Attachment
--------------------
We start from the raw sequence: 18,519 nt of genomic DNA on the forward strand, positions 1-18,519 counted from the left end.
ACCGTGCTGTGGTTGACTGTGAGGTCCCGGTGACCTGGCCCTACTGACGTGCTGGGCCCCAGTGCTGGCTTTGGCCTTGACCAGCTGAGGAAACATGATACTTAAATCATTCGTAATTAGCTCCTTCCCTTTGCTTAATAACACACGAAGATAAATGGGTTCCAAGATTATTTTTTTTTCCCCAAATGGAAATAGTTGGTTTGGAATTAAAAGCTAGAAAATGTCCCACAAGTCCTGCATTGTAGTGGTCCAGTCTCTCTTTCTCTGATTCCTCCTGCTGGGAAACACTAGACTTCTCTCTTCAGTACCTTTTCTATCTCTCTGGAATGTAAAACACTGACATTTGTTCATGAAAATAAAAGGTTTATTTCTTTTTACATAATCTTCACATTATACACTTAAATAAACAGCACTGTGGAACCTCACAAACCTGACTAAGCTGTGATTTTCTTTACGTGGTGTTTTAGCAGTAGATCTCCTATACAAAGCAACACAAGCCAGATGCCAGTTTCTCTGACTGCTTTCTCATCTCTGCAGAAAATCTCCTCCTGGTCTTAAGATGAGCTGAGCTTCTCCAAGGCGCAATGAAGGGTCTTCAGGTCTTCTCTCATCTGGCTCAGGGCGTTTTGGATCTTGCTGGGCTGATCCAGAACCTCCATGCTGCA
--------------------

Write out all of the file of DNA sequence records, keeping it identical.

We start from the raw sequence: 18,519 nt of genomic DNA on the forward strand, positions 1-18,519 counted from the left end.
ACCGTGCTGTGGTTGACTGTGAGGTCCCGGTGACCTGGCCCTACTGACGTGCTGGGCCCCAGTGCTGGCTTTGGCCTTGACCAGCTGAGGAAACATGATACTTAAATCATTCGTAATTAGCTCCTTCCCTTTGCTTAATAACACACGAAGATAAATGGGTTCCAAGATTATTTTTTTTTCCCCAAATGGAAATAGTTGGTTTGGAATTAAAAGCTAGAAAATGTCCCACAAGTCCTGCATTGTAGTGGTCCAGTCTCTCTTTCTCTGATTCCTCCTGCTGGGAAACACTAGACTTCTCTCTTCAGTACCTTTTCTATCTCTCTGGAATGTAAAACACTGACATTTGTTCATGAAAATAAAAGGTTTATTTCTTTTTACATAATCTTCACATTATACACTTAAATAAACAGCACTGTGGAACCTCACAAACCTGACTAAGCTGTGATTTTCTTTACGTGGTGTTTTAGCAGTAGATCTCCTATACAAAGCAACACAAGCCAGATGCCAGTTTCTCTGACTGCTTTCTCATCTCTGCAGAAAATCTCCTCCTGGTCTTAAGATGAGCTGAGCTTCTCCAAGGCGCAATGAAGGGTCTTCAGGTCTTCTCTCATCTGGCTCAGGGCGTTTTGGATCTTGCTGGGCTGATCCAGAACCTCCATGCTGCA